Perhaps this can suggest something even more novel like fast food is responsible for the increased crime levels? By eliminating McDonalds and Burger King, the US could cut crime by whole percentage rates? Maybe this could spawn whole new legal defenses? “Because I was malnurished, I was not thinking straight.” Perhaps too similar to the insanity defense.
Most prisons are notorious for the quality of their cuisine (pretty poor) and the behavior of their residents (pretty violent). They are therefore ideal locations to test a novel hypothesis: that violent aggression is largely a product of poor nutrition. Toward that end, researchers are studying whether inmates become less violent when put on a diet rich in vitamins and in the fatty acids found in seafood.
Could a salmon steak and a side of spinach really help curb violence, not just in prison but everywhere? In 2001, Dr. Joseph Hibbeln, a senior clinical investigator at the National Institutes of Health, published a study, provocatively titled “Seafood Consumption and Homicide Mortality,” that found a correlation between a higher intake of omega-3 fatty acids (most often obtained from fish) and lower murder rates.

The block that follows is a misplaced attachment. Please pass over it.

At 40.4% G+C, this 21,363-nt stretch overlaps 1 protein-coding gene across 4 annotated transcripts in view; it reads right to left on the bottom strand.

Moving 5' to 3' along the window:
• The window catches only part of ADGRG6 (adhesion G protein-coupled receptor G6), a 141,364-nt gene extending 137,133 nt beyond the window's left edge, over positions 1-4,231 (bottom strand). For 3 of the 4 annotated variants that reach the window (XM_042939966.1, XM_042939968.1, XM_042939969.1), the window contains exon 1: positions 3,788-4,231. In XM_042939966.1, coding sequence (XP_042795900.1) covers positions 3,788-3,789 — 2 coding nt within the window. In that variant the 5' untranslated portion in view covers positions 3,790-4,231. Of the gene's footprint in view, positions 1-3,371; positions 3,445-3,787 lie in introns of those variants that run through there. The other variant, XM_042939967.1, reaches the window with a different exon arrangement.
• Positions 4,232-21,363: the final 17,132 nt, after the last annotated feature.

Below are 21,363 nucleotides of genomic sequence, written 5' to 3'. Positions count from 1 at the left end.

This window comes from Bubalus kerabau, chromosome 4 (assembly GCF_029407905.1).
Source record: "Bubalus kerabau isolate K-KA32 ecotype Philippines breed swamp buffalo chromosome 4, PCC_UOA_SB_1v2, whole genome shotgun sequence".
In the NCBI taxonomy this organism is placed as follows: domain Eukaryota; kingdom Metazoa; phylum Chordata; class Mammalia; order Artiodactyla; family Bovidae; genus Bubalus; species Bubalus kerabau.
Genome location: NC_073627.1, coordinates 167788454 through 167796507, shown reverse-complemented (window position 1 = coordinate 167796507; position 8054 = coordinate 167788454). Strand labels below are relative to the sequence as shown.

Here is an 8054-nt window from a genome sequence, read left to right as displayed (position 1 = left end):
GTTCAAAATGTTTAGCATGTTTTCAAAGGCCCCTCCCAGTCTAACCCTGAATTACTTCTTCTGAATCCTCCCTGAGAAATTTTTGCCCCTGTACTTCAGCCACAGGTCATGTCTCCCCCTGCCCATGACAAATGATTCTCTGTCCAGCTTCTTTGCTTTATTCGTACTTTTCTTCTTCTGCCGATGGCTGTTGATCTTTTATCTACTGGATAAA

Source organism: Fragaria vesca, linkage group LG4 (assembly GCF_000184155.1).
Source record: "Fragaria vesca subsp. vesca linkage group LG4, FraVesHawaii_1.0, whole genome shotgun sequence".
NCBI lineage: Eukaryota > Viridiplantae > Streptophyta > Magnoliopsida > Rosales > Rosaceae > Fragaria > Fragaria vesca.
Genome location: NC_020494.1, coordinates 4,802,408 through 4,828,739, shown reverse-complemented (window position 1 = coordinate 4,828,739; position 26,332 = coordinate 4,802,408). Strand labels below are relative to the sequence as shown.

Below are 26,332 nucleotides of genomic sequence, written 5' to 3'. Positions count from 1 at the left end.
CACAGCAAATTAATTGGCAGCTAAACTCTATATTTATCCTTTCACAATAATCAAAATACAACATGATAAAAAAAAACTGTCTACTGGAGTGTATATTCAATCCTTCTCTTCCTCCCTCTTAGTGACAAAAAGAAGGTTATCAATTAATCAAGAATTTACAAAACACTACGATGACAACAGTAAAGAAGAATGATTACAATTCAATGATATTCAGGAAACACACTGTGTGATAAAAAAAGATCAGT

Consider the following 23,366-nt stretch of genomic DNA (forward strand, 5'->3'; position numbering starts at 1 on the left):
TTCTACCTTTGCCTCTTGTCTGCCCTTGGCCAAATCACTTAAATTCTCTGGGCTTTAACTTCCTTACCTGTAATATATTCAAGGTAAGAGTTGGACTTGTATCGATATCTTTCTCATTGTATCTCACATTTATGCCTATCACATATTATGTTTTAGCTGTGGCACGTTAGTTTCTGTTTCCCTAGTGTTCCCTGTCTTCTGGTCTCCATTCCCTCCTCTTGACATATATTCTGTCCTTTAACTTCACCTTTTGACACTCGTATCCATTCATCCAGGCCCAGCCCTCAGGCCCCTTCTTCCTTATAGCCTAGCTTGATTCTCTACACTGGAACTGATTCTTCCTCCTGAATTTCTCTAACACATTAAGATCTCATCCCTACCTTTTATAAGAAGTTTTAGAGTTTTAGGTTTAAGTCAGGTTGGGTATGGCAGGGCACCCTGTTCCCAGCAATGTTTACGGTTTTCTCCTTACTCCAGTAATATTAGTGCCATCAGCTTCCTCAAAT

Of course, seeing a correlation between fatty acids and nonviolence doesn’t necessarily prove that fatty acids inhibit violence…. What would it mean if we found a clear link between diet and violent behavior? To start with, it might challenge the notion that violence is a product of free will. “But how do you exercise that free will without using your brain?” Gesch asks. “And how, exactly, is the brain going to work properly without an adequate nutrient supply?” The belief that people choose to be violent may be irrelevant if the brain isn’t firing on all cylinders. This may especially be the case for impulsive acts of violence, which are less a choice than a failure to rein in one’s worst instincts.